Sequential Monte Carlo Methods for Protein Folding

Research paper by Peter Grassberger

Indexed on: 26 Aug '04Published on: 26 Aug '04Published in: Physics - Soft Condensed Matter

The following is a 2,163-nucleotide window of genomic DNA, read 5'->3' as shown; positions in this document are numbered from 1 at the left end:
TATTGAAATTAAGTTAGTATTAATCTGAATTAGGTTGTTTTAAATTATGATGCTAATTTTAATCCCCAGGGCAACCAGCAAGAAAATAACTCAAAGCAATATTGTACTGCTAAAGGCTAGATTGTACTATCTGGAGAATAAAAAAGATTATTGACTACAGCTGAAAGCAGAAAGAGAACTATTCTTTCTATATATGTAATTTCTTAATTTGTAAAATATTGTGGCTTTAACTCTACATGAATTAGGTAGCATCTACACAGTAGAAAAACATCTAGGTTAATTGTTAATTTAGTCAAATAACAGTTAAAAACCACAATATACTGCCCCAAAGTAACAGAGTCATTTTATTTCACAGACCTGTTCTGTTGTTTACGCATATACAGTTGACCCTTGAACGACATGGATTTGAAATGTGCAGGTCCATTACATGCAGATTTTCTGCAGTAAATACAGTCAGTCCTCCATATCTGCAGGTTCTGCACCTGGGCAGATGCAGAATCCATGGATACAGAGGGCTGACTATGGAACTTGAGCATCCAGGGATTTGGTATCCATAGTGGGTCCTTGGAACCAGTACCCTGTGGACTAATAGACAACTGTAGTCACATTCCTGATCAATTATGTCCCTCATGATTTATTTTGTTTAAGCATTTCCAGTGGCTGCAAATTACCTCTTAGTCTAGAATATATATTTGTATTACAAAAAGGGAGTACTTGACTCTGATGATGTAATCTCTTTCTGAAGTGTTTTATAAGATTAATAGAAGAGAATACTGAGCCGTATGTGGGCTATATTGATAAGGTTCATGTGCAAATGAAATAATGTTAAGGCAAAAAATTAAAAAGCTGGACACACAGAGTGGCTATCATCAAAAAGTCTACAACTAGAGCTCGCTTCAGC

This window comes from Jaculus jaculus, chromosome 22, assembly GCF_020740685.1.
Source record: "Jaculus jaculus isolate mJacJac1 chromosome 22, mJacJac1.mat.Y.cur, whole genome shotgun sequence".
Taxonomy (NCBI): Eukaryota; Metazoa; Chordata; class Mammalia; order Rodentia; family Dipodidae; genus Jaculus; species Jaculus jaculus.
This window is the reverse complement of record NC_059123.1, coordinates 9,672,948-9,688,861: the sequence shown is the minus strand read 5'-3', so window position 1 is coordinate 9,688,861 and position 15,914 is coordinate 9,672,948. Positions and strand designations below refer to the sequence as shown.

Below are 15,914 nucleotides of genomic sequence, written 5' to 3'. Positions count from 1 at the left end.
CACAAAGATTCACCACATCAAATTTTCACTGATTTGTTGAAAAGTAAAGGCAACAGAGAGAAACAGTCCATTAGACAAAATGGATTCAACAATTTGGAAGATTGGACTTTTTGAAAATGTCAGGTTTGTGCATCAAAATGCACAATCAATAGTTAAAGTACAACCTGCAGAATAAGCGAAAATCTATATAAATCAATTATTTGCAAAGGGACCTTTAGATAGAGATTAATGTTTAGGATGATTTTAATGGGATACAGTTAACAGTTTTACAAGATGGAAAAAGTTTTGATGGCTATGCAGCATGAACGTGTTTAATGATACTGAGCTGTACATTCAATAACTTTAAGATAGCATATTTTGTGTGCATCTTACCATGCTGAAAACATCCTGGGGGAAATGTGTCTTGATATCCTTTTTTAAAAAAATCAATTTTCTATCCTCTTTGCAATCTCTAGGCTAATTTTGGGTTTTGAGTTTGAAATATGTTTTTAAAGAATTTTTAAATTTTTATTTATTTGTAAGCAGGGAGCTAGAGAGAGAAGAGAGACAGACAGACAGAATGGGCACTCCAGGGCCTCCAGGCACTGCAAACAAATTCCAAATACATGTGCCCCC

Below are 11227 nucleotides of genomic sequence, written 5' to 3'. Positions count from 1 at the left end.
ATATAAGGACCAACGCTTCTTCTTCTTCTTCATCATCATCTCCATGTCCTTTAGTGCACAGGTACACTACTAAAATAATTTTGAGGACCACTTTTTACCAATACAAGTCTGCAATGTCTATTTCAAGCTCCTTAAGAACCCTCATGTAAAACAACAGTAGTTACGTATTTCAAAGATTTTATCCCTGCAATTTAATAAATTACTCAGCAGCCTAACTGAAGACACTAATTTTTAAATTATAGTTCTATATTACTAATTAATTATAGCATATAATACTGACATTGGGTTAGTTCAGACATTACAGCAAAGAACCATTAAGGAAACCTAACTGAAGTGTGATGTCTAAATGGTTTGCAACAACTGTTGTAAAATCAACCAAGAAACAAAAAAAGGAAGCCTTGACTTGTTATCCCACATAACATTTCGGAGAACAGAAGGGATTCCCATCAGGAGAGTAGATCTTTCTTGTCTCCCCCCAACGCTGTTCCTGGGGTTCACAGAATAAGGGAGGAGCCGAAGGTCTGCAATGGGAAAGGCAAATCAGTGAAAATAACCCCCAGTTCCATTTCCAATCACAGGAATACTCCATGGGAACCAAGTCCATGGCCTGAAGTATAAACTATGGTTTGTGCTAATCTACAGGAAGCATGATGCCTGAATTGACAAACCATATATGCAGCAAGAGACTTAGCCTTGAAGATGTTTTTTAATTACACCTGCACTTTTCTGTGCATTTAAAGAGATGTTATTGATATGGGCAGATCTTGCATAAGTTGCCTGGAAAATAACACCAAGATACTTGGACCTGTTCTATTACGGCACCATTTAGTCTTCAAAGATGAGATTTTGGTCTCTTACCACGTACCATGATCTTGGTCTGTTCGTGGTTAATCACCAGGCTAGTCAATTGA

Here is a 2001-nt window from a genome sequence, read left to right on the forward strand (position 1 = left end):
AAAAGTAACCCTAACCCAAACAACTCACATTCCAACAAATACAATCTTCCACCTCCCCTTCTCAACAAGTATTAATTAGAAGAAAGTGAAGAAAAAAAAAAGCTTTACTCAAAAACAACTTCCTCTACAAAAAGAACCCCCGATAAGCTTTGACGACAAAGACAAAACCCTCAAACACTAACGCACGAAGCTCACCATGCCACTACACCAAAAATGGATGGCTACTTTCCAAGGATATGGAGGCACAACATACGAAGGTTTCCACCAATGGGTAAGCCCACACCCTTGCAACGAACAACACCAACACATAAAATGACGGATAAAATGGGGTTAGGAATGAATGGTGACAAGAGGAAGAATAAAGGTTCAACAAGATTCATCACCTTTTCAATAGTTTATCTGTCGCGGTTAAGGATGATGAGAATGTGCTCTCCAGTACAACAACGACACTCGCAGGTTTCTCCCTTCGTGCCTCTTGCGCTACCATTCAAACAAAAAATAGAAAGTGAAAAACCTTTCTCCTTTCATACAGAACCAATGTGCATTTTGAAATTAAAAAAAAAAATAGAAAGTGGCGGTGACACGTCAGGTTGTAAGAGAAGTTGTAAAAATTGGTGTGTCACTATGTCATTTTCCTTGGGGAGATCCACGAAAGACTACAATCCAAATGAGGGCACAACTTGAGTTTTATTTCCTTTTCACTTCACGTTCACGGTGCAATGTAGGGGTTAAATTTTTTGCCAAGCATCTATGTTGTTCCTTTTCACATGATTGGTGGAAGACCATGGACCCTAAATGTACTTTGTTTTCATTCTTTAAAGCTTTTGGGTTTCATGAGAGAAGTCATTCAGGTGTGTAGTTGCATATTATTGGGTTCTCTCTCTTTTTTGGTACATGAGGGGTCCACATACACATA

We describe a class of growth algorithms for finding low energy states of heteropolymers. These polymers form toy models for proteins, and the hope is that similar methods will ultimately be useful for finding native states of real proteins from heuristic or a priori determined force fields. These algorithms share with standard Markov chain Monte Carlo methods that they generate Gibbs-Boltzmann distributions, but they are not based on the strategy that this distribution is obtained as stationary state of a suitably constructed Markov chain. Rather, they are based on growing the polymer by successively adding individual particles, guiding the growth towards configurations with lower energies, and using "population control" to eliminate bad configurations and increase the number of "good ones". This is not done via a breadth-first implementation as in genetic algorithms, but depth-first via recursive backtracking. As seen from various benchmark tests, the resulting algorithms are extremely efficient for lattice models, and are still competitive with other methods for simple off-lattice models.